First Sunday of Advent, Year A

Put on the Armor of Light

Today is the first Sunday in the Season of Advent. We begin our four weeks of preparation for the birth of the Christ child. It is a time for spiritual reflection. It is a time of joyful anticipation.

Yet Advent begins, not with the first coming of Jesus, but with his second. The disciples of Jesus were questi0ning him about when thus would take place:

When he was sitting on the Mount of Olives, the disciples came to him privately, saying, “Tell us, when will this be, and what will be the sign of your coming and of the end of the age?”   (Matthew 24:3)

Jesus answered them in today’s Gospel reading:

About that day and hour no one knows, neither the angels of heaven, nor the Son, but only the Father. For as the days of Noah were, so will be the coming of the Son of Man. For as in those days before the flood they were eating and drinking, marrying and giving in marriage, until the day Noah entered the ark, and they knew nothing until the flood came and swept them all away, so too will be the coming of the Son of Man.   (Matthew 24:36-39)

Jesus tells his disciples that there will be no certainty of the day and hour when he returns, but then he goes on to say that there will be another certainty:

Then two will be in the field; one will be taken and one will be left. Two women will be grinding meal together; one will be taken and one will be left. Keep awake therefore, for you do not know on what day your Lord is coming. But understand this: if the owner of the house had known in what part of the night the thief was coming, he would have stayed awake and would not have let his house be broken into. Therefore you also must be ready, for the Son of Man is coming at an unexpected hour.”   (Matthew 24:40-44)

Therefore you also must be ready. What does that mean? What does it mean to us today?

The Apostle Peter was preaching at Pentecost:

Let the entire house of Israel know with certainty that God has made him both Lord and Messiah, this Jesus whom you crucified.   (Acts:36)

His preaching led to a question:

Now when they heard this, they were cut to the heart and said to Peter and to the other apostles, “Brothers, what should we do?” Peter said to them, “Repent, and be baptized every one of you in the name of Jesus Christ so that your sins may be forgiven; and you will receive the gift of the Holy Spirit,   Acts 2:37-38)

“What should we do?” This is the vital question. There are some practical elements to consider. When John the Baptist was preaching repentance the crowds asked him what they should do:

And the crowds asked him, “What then should we do?” In reply he said to them, “Whoever has two coats must share with anyone who has none; and whoever has food must do likewise.” Even tax collectors came to be baptized, and they asked him, “Teacher, what should we do?” He said to them, “Collect no more than the amount prescribed for you.” Soldiers also asked him, “And we, what should we do?” He said to them, “Do not extort money from anyone by threats or false accusation, and be satisfied with your wages.”   (Luke 3:10-14)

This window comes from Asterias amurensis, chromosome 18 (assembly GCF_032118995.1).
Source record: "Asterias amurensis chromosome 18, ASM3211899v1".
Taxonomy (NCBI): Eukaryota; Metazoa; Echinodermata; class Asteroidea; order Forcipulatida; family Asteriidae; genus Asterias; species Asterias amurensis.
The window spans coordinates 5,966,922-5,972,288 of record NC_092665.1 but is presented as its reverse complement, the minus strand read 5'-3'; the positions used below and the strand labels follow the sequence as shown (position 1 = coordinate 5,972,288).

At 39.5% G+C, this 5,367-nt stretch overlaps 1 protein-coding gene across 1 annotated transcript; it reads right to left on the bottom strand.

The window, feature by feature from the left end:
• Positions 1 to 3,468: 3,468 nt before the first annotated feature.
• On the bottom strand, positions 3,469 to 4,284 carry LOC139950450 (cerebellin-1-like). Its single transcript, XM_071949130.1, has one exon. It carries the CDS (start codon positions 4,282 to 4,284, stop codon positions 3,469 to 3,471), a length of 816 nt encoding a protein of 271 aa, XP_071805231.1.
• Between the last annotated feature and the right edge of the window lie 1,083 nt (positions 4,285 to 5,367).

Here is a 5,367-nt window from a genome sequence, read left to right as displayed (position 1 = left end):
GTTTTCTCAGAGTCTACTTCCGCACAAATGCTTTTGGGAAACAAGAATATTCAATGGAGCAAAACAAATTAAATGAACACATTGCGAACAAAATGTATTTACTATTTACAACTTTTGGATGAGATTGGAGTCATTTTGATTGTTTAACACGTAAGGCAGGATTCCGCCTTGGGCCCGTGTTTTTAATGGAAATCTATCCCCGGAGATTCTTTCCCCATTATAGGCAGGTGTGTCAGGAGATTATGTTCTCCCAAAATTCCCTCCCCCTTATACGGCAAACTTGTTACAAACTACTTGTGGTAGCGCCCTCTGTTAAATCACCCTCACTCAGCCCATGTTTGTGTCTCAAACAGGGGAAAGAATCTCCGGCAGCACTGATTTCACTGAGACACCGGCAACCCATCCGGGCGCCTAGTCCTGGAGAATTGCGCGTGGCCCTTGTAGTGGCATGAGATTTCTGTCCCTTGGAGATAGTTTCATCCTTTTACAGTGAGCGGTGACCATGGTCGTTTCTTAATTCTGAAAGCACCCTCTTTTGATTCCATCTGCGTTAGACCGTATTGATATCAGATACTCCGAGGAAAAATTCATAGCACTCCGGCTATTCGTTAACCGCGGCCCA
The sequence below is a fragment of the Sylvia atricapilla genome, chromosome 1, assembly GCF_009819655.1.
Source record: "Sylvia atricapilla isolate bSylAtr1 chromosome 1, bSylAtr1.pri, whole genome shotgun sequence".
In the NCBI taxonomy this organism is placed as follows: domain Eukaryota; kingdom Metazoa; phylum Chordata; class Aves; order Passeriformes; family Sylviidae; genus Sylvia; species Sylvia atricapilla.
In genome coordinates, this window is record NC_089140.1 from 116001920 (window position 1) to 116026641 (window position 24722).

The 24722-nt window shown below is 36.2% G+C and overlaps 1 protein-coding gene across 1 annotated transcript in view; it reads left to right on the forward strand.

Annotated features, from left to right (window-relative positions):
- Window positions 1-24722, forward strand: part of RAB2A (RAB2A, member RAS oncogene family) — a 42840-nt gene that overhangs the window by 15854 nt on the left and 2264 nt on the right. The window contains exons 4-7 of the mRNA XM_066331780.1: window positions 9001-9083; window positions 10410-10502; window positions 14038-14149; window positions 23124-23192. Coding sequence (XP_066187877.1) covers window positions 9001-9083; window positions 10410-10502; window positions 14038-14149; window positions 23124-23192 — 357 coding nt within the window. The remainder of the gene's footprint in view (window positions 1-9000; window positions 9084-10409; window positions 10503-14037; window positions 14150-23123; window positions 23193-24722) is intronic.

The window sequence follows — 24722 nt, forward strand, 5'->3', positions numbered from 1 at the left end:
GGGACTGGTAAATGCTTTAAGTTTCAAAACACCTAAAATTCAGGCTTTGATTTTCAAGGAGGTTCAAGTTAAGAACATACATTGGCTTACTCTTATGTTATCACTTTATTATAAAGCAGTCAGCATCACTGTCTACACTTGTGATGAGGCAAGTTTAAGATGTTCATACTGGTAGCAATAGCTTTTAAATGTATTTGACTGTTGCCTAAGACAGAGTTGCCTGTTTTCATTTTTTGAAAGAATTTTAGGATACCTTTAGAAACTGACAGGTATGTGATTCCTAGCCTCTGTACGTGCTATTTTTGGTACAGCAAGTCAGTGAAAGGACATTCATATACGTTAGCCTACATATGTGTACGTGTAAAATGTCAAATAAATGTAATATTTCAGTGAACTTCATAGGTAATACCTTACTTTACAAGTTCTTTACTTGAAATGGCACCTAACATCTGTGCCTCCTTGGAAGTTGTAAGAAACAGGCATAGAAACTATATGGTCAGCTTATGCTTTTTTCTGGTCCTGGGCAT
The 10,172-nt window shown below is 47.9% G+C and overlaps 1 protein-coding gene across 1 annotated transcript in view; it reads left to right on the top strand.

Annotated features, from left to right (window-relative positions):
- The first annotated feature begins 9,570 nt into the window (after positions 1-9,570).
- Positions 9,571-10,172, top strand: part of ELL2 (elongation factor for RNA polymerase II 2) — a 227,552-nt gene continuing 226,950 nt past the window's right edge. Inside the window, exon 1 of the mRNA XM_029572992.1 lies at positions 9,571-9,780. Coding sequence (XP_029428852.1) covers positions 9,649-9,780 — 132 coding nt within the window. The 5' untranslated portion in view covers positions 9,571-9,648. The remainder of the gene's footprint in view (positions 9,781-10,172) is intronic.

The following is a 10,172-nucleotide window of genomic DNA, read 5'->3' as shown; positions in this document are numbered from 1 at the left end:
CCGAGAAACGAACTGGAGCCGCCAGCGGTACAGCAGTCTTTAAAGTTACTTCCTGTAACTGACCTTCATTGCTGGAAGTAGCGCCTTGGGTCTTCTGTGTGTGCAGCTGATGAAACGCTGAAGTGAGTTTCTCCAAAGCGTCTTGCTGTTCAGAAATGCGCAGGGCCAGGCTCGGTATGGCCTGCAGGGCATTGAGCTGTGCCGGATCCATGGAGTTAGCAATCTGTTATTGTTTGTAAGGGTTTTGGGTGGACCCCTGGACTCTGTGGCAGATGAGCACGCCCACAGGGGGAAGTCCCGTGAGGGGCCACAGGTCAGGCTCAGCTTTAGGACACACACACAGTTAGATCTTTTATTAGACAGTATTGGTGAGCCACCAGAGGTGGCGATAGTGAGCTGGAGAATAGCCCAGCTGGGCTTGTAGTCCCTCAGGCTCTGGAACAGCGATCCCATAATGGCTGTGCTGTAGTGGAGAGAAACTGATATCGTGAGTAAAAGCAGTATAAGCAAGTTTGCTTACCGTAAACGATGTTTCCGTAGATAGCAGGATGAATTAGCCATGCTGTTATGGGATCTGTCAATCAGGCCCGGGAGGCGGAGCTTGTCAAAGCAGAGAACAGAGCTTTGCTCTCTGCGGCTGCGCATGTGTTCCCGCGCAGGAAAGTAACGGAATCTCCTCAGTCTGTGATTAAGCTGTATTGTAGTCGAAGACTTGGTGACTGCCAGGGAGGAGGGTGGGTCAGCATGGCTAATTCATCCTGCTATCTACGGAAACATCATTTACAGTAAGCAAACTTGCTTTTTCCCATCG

The Apostle Paul peached to the Church in Rome:

You know what time it is, how it is now the moment for you to wake from sleep. For salvation is nearer to us now than when we became believers; the night is far gone, the day is near. Let us then lay aside the works of darkness and put on the armor of light; let us live honorably as in the day, not in reveling and drunkenness, not in debauchery and licentiousness, not in quarreling and jealousy. Instead, put on the Lord Jesus Christ, and make no provision for the flesh, to gratify its desires.   (Romans 13:11-14)

Jesus made it clear what should be the foundation of our preparation:

Do not work for the food that perishes, but for the food that endures for eternal life, which the Son of Man will give you. For it is on him that God the Father has set his seal.” Then they said to him, “What must we do to perform the works of God?” Jesus answered them, “This is the work of God, that you believe in him whom he has sent.”   (John 6:27-29)

To live in the light of Christ we must first believe in Christ. Advent is a time for us to expand our believing. It is a time to see more that just our small world around us. The light of Christ is coming. To prepare for his light we must seek that light.

God spoke through the Prophet Isaiah:

In days to come
the mountain of the Lord’s house
shall be established as the highest of the mountains,
and shall be raised above the hills;
all the nations shall stream to it.
Many peoples shall come and say,
“Come, let us go up to the mountain of the Lord,
to the house of the God of Jacob;
that he may teach us his ways
and that we may walk in his paths.”
For out of Zion shall go forth instruction,
and the word of the Lord from Jerusalem.   (Isaiah 2:2-3)

Are we ready to put on the armor of light?

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Filed under Advent, Revised Common Lectionary

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